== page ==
I'm now deep in the throes of writing my thesis, and unable to get away from ghosts no matter how hard I try. I even received a Christmas card this morning illustrating the M.R. James story 'Oh Whistle and I'll Come to You, My Lad'. The card's manufacturer insists that 'Ghost stories are a tradition at Christmas'. This is true enough, and there's plenty of scope for research into traditions of telling literary ghost stories for seasonal entertainment, but I've put any other research projects on hold until I'm done with this thesis.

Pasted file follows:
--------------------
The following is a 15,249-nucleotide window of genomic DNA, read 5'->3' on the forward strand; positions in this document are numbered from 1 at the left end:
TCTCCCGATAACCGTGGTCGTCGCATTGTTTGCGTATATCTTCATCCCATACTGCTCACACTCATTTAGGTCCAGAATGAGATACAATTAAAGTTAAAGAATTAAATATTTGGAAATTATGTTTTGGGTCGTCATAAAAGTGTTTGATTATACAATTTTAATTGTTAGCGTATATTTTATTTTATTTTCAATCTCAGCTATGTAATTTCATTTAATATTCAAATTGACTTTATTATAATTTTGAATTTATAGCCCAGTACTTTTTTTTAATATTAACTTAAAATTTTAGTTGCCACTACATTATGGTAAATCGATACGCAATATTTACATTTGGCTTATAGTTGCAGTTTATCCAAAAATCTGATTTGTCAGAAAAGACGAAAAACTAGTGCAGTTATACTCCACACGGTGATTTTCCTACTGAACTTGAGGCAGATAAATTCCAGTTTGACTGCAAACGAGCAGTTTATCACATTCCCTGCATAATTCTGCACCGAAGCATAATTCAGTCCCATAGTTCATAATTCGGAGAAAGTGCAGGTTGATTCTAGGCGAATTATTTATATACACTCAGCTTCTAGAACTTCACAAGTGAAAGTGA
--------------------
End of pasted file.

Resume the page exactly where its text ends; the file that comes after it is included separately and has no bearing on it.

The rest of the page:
I'm looking forward to an end to this odd year, and looking forward to the promise of a new one. I can't think of a better way of marking the season than with a photo of a splendid winter house-visiting custom from East Kent, the Hooden Horse. This picture is of the St Nicholas at Wade horse. I had a rare chance to photograph them out of season (and away from their home turf) on 29 March 2008 when they performed at the Kent Gathering of Traditional Music in Frittenden. (Along with their history, Ben Jones's fine website on hoodening also has details of the script they used that day). It was a treat, and the thought of it cheers me up for the new year.